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A person in late Medieval England qualified by possessing free land of an annual value of 40 shillings to serve on juries, vote for knights of the shire, and exercise other rights. In the 13th and 14th centuries yeomen in England were freehold peasants, but by 1400, as many peasants became richer, all prosperous peasants, whether freeholders or not, as well as franklins (freehold farmers), were called yeomen. In the 15th century some yeoman farmers, leasehold as well as freehold, entered the ranks of the gentry.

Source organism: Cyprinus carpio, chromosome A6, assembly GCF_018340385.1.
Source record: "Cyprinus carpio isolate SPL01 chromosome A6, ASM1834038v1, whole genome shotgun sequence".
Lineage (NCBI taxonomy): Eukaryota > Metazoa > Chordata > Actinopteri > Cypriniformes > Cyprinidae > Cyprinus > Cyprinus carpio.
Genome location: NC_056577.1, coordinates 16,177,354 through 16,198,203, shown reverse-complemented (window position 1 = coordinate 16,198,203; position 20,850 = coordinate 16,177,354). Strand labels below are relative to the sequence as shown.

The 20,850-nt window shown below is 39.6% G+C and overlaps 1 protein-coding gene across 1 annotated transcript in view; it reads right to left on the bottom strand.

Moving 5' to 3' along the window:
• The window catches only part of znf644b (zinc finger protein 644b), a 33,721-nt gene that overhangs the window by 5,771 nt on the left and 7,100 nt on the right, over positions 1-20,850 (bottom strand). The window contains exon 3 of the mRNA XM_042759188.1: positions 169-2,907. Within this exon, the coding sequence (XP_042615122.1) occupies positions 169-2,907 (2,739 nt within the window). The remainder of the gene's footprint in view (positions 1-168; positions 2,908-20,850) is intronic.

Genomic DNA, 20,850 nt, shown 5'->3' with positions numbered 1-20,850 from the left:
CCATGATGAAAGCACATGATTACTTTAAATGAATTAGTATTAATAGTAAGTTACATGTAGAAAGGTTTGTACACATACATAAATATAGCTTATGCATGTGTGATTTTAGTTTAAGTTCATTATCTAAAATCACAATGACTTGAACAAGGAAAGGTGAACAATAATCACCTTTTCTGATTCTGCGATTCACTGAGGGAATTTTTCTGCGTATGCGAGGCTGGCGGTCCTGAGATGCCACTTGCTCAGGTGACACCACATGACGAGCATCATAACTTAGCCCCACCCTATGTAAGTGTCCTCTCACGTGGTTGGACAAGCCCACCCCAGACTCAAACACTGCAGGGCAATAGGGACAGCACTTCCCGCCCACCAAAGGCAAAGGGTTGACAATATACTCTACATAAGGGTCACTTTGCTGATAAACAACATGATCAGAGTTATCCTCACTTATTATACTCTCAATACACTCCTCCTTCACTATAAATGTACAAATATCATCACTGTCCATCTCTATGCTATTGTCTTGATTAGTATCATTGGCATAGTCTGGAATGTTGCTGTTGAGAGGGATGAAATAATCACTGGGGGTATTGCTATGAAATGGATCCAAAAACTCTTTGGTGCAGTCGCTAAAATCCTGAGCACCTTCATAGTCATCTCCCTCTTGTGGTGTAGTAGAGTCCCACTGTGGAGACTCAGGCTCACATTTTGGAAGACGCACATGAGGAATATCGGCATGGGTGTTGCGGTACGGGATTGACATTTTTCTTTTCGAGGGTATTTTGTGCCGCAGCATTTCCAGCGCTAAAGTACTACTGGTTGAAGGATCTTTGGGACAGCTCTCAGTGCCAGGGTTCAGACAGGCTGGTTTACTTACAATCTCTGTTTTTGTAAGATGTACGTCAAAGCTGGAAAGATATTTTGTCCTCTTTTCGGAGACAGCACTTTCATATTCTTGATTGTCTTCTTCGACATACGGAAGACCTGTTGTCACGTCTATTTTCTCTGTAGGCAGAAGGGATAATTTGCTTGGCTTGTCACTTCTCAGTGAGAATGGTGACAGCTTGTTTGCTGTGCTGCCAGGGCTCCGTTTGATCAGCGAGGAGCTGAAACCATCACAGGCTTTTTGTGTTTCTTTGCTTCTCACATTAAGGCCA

Subjects: History.

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